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The Cayman Islands' place in the personal privacy world

28 January 2021

As more and more social and economic activities are moving to take place online (especially during the Covid-19 pandemic), the importance of privacy and data protection is increasingly recognised.

The protection of personal information has emerged as a major political and social issue in an era of exponentially rapid change in business practices and personal behaviours. How rapid has the change been? Let's compare 2008 to 2020:

  • in 2007 the iPhone went on sale and in 2008 android phones went on sale. Now there are 3.2 billion smart phone users;
  • in 2008 there were 1.6 billion internet users and now there are 4.1 billion;
  • online shoppers have more than doubled. The value of business to consumer e-commerce was less than $1 trillion in 2008 but is now $3.8 trillion; and
  • Global Internet Protocol Traffic (a proxy for data flow) was 400 GB per second in 2008 and is now 100,000 GB per second.

(data published by United Nations Conference on Trade and Development ("UNCTAD") Digital Economy Report, 6 April 2020)

Where in the world is there personal privacy law?

Only 66% of the nations of the world safeguard people's data and privacy, according to UNCTAD data from April 2020. The share is 96% in Europe, 69% in the Americas, 57% in Asia and the Pacific and 50% in Africa.

"Given the rise of cybercrime, scams and online fraud during the COVID-19 pandemic, the survey results are very worrying," said Shamika N. Sirimanne, director of UNCTAD's division on technology and logistics.

"For e-commerce to effectively support development", she said, "consumers and businesses must feel protected".

"This is especially true in these trying times, when digital tools are increasingly the only vehicle to access goods and services."

Cayman Islands Data Protection Act ("DPA")

The DPA came into force in 2019 and it was drafted around internationally recognised privacy principles in order to give individuals control over their personal data and protect against its misuse in both public and private sectors.

It sets out certain duties of those holding personal data and, together with the Confidential Information Disclosure Act and certain other legal rights, gives the Cayman Islands the most comprehensive data protection regime in the region. Data must be processed lawfully, fairly and in a transparent manner; it must be limited to what is necessary, be accurate and be kept for no longer than is necessary and it must be kept secure.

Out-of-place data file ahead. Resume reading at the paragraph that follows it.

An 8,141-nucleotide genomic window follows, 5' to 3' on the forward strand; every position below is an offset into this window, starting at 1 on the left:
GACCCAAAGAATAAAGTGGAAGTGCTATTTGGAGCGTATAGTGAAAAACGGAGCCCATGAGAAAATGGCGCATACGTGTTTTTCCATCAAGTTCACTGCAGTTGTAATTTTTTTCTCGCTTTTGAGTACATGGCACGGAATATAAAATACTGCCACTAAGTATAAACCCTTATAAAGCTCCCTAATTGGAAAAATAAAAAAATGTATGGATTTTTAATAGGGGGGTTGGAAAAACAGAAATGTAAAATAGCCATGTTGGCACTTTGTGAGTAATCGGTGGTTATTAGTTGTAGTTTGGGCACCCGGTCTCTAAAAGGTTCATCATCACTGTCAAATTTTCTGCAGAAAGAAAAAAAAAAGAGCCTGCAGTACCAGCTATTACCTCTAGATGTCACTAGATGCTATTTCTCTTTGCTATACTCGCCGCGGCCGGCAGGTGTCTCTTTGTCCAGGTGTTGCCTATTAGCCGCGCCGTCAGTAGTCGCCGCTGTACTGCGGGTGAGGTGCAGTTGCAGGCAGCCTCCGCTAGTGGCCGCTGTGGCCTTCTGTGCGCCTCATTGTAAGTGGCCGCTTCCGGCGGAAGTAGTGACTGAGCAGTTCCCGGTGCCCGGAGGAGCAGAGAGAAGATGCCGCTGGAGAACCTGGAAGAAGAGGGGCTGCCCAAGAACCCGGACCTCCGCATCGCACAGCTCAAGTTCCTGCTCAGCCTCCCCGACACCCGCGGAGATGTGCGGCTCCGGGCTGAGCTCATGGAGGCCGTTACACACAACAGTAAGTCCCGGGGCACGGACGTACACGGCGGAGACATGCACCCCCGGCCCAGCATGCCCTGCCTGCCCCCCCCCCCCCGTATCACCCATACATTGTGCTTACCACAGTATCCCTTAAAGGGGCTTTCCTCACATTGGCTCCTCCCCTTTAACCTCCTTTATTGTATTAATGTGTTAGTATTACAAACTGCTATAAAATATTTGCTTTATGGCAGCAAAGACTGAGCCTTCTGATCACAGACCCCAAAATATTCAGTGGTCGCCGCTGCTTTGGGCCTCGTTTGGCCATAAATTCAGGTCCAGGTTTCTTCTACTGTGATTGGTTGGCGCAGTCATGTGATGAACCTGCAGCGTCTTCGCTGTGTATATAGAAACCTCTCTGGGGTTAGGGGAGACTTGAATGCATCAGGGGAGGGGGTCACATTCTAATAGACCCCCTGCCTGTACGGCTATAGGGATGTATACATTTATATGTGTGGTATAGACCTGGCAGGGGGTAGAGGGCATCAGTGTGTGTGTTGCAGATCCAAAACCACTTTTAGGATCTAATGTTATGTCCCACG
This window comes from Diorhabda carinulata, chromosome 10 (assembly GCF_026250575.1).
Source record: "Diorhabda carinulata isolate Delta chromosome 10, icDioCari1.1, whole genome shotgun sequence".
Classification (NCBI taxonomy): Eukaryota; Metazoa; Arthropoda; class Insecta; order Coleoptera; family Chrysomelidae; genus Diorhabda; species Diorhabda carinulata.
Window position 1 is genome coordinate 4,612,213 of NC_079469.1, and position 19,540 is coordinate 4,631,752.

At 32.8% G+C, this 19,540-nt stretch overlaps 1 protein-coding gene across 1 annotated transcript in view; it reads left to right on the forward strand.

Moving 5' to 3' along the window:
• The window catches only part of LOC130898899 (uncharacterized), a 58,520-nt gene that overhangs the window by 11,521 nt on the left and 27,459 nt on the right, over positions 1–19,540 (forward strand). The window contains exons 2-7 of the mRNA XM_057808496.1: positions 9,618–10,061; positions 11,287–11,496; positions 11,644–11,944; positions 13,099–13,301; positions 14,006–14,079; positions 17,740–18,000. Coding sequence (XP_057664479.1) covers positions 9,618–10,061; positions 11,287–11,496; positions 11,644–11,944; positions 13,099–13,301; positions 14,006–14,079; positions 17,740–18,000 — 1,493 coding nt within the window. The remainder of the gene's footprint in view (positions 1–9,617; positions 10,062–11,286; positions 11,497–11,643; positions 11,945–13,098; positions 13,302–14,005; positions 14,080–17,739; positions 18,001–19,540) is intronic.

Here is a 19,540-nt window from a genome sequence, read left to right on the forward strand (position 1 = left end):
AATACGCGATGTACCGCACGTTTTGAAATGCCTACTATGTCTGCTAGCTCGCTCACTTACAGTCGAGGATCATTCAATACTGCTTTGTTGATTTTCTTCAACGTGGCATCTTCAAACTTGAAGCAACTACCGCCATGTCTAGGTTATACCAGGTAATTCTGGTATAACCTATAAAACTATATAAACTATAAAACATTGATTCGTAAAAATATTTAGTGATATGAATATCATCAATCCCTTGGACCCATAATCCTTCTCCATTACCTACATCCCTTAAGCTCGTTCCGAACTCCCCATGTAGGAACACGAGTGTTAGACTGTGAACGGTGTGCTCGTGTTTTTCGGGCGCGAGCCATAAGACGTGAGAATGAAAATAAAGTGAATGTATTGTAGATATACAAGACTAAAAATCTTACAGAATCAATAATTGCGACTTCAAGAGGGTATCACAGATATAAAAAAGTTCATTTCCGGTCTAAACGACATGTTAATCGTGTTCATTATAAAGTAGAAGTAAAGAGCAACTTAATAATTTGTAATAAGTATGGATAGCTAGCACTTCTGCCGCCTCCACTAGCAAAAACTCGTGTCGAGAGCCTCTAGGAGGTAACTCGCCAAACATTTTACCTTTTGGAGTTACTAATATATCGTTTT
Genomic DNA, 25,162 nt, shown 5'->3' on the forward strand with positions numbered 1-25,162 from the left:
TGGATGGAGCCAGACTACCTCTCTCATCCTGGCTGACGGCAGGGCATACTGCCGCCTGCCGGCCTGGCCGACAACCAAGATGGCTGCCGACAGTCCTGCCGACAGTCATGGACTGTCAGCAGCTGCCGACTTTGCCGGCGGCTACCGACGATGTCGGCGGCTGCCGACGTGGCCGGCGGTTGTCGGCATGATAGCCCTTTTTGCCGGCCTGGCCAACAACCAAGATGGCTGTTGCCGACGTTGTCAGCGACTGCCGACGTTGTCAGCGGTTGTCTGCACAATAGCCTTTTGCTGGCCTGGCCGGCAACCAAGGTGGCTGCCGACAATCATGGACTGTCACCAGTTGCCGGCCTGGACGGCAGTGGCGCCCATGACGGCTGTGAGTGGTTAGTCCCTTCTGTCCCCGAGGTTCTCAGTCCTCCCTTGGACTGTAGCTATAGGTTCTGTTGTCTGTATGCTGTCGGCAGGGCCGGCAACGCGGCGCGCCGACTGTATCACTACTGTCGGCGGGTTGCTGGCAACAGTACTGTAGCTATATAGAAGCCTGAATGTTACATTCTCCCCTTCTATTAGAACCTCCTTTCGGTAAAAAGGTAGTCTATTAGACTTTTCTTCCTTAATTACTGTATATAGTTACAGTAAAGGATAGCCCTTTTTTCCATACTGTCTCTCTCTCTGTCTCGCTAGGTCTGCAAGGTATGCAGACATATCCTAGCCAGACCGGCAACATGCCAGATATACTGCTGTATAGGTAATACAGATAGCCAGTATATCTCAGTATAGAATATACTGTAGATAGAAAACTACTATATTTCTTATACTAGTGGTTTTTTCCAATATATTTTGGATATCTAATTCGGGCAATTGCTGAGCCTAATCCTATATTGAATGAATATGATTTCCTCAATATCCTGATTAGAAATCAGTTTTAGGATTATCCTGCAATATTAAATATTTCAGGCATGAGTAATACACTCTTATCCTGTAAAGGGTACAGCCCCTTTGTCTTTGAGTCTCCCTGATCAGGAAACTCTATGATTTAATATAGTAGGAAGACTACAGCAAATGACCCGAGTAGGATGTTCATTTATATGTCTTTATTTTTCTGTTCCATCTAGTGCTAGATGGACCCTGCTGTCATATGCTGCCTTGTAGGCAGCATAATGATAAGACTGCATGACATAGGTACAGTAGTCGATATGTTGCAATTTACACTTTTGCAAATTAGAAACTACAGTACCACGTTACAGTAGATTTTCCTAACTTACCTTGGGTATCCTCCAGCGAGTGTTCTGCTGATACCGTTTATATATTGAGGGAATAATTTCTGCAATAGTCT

The DPA codifies the fundamental right to privacy which is in the Cayman Islands' Bill of Rights, Freedoms and Responsibilities under the right to private and family life and also in Article 12 of the Universal Declaration of Human Rights. The right to privacy includes the right of individuals to determine who holds information about them and how the information is used.

Is having a privacy law enough?

For consumer confidence to pick up and people to trust e-commerce, countries must have legal frameworks that adequately protect individuals online but there must also be a means to enforce the individual's rights.

In the Cayman Islands the Ombudsman's office supervises compliance with the law and investigates, mediates and decides upon complaints as well as monitoring breaches and taking action where necessary. The Cayman Islands Ombudsman was busy in 2019 dealing with 192 enquiries and 37 cases in the first year the DPA existed. Outcomes for cases where the Ombudsman had jurisdiction were good but a couple of cases illustrated a global Issue.

No global privacy scheme

The flow of personal data takes place increasingly across territorial borders. Whilst the protection of privacy is a global issue, there is no universal framework of institutions for regulating collection, use, storage, communication of and access to personal information and enforcement authority jurisdiction stops at the border of the country in which the individual lives. This lack of global cohesion poses severe challenges for regulatory policy and practice.

The Cayman Islands Ombudsman had this very problem in a case where the owners of a website refused to take down the public profile of a Cayman Islands artist even though he told them he no longer wished for it to be available on that website. However, as the website was not hosted in the Cayman Islands and the company that owned it was not established in the Cayman Islands, there was no data controller in existence under the DPA and the data was not being processed in the Cayman Islands. The complaint was, therefore, out of the Cayman Islands Ombudsman's jurisdiction.

The takeaway

The Cayman Islands is part of a global community, that includes 128 of the 194 United Nations member countries, that has both laws to protect personal information and a robust system to enforce those laws. However, in the words of a popular 60s song, what the world needs now is not just "love, sweet love" but an international personal privacy enforcement regime.

If you would like any further information, please get in touch with your usual Bedell Cristin contact or one of the contacts listed.

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